The United States already restricts who can work on sensitive technology. Researchers on projects deemed classified are carefully vetted and must obtain security clearances. The next level down are research projects that are subject to so-called export controls — including many with potential military applications, such as computer programs and hardware that might be used to model nuclear explosions. Universities and companies working on this material need to obtain a special license from the government to employ foreign researchers.

These products do not need to leave the United States to fall under export rules. All it takes to trigger export controls is for citizens from certain countries — including China, Russia and many former Soviet republics — to be involved in almost any way. That ranges from physical possession of the product to written descriptions and even verbal discussions of it. The administration is considering broadening the range of goods and services traded with China that would be subject to these so-called deemed export rules.

If the proposal is approved by the Commerce Department, and ultimately by Mr. Trump, American companies and universities would be required to obtain special licenses for Chinese nationals who have any contact whatsoever with a much wider range of goods — making it harder for Chinese citizens to work on a range of scientific research and product development programs.

Fueling the push are instances like the one involving Ruopeng Liu, a Chinese citizen and a promising student at Duke who was helping to develop a cloak that shields objects from a broad spectrum of wave frequencies. The professor leading the Pentagon-funded lab, David R. Smith, became suspicious of Mr. Liu, who seemed intent on collaborating with old colleagues in China, and even invited them to tour the lab and photograph Duke’s equipment.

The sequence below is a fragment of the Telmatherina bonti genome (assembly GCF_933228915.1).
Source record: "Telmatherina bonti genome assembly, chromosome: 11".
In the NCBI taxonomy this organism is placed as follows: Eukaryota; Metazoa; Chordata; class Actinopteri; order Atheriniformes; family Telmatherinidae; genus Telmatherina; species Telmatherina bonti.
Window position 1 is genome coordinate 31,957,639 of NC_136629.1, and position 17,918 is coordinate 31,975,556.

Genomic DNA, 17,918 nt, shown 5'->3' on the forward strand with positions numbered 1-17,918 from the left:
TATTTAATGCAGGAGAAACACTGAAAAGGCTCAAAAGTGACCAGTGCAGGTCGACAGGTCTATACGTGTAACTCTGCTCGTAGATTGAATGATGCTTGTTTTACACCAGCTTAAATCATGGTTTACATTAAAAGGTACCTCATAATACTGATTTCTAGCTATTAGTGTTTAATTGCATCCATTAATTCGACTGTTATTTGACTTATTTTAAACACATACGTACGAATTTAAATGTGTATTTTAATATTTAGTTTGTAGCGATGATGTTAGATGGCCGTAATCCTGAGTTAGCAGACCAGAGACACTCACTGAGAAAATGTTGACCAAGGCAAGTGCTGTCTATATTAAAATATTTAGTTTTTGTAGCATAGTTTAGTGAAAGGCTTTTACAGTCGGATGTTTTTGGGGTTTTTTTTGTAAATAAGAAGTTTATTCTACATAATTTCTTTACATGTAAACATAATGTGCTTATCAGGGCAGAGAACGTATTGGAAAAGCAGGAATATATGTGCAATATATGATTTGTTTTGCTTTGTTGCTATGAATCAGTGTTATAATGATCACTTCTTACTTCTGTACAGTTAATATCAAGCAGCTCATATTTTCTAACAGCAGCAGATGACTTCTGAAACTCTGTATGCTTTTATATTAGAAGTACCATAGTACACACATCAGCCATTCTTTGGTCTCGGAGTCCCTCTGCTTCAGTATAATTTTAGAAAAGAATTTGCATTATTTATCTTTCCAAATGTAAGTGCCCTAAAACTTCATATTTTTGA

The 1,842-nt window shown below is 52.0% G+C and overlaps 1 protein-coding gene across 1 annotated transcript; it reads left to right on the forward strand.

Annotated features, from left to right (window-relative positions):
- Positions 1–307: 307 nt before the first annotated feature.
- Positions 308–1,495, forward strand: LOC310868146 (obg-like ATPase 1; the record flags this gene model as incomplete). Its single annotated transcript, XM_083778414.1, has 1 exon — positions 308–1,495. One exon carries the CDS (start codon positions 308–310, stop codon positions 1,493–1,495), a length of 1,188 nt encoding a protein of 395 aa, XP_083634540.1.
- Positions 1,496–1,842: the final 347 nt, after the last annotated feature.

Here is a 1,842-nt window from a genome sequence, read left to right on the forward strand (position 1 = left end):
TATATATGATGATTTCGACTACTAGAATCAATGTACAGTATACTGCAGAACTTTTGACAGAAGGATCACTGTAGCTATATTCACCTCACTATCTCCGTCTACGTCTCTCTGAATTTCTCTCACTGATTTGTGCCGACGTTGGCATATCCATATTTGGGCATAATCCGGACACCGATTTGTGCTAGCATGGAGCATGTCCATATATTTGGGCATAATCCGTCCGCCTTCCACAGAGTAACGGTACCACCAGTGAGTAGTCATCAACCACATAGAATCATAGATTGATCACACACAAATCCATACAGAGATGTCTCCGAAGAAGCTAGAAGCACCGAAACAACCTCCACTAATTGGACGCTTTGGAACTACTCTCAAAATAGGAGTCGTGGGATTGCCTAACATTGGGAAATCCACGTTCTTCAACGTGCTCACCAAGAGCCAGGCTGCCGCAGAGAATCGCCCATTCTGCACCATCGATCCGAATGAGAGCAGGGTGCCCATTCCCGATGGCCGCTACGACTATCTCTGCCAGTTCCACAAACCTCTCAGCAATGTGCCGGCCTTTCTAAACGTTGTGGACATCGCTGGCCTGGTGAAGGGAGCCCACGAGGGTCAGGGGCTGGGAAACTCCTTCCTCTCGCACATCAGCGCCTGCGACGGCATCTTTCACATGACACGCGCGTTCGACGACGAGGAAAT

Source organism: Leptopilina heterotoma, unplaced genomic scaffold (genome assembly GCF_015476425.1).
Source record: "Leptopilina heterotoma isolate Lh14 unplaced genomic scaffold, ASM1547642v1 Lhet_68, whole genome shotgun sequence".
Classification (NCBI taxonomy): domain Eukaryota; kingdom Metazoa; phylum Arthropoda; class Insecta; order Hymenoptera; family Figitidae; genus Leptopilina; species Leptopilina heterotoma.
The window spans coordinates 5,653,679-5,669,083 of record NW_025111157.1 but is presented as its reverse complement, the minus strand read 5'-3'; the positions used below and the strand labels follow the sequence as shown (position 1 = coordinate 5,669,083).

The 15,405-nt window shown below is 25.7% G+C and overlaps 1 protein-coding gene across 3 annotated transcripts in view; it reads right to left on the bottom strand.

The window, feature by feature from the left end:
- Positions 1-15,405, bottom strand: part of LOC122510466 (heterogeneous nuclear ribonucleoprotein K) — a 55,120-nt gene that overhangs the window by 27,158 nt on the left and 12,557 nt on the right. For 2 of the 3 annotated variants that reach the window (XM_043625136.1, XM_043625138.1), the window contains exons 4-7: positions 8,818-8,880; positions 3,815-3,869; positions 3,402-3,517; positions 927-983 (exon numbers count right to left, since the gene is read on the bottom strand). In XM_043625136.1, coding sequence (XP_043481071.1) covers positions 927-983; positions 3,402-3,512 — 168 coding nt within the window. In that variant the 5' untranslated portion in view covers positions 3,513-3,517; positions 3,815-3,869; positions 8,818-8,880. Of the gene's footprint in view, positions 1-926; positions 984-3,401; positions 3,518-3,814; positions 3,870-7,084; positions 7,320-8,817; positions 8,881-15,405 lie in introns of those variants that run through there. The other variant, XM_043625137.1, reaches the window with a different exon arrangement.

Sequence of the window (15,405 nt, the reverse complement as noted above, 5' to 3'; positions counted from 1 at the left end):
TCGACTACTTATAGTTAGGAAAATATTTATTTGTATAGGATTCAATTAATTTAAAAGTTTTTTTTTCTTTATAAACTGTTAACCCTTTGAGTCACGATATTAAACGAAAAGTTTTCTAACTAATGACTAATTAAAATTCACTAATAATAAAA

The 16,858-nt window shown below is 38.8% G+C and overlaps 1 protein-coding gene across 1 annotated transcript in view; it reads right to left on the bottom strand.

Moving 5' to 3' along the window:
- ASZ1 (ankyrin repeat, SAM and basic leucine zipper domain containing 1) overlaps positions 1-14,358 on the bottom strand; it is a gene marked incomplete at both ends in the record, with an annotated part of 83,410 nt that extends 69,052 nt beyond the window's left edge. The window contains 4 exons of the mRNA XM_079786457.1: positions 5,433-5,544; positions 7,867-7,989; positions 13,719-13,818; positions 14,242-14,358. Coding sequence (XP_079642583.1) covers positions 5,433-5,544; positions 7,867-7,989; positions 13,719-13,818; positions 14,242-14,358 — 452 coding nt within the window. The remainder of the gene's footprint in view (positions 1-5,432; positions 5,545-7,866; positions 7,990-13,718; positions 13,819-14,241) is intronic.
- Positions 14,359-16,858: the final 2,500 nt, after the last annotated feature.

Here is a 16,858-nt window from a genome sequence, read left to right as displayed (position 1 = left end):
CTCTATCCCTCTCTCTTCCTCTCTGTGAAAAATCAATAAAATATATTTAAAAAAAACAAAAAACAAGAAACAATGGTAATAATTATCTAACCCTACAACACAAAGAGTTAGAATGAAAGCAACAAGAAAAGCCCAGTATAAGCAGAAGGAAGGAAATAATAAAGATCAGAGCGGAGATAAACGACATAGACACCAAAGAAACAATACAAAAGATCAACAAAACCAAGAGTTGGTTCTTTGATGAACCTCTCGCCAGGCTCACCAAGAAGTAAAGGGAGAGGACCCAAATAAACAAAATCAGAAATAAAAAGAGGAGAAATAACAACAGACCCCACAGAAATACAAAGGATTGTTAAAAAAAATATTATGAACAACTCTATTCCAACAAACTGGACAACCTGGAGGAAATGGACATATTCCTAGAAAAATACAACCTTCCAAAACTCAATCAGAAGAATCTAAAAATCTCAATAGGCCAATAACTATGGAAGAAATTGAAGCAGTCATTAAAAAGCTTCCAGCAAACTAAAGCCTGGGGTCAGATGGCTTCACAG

It became clear to Mr. Smith that Mr. Liu was trying to share the cutting-edge technology he was studying in the United States with colleagues in China. The institute he founded on his return to China eventually received millions of dollars of investment, registered thousands of patents and even played host to President Xi Jinping of China.

Mr. Liu did not respond to interview requests, but in past interviews, he has maintained that he did nothing wrong, beyond taking advantage of an open and collaborative university atmosphere. Like many projects in the United States, most of Mr. Smith’s work at Duke was early-stage research that was not classified or categorized as a deemed export.

Daniel Golden, who tells Mr. Liu’s story in his book, “Spy Schools,” said Mr. Liu exploited a gray area that allows a large amount of sensitive, taxpayer-funded technology to flow to foreign governments. “Globalization has transformed American universities into a front line for espionage,” Mr. Golden said.

Yet the academic community is likely to push back on the administration’s efforts over concerns that tighter controls on Chinese nationals could hurt American universities’ ability to collaborate on cutting-edge research and wind up benefiting China even more.

Many students at graduate programs in the United States in computer science, physics, chemistry and other sciences are from China. If the United States makes it harder for aerospace manufacturers, defense contractors and others to employ Chinese nationals, more of these recently trained Chinese graduate students may return to China, taking their skills with them.

Stephen A. Orlins, the president of the National Committee on U.S.-China Relations, said that restricting Chinese researchers would be “tragic” for American universities. “It’s important that we don’t let the security fears overwhelm what has made America great,” he said.

Even Mr. Smith said he did not support tougher restrictions on Chinese researchers. Instead, he said, universities should better educate researchers about existing rules and what to do in case of intellectual property theft.

“With reasonable safeguards I think we can manage it,” he said. “If we were to overreact, I think it could be very damaging to our universities.”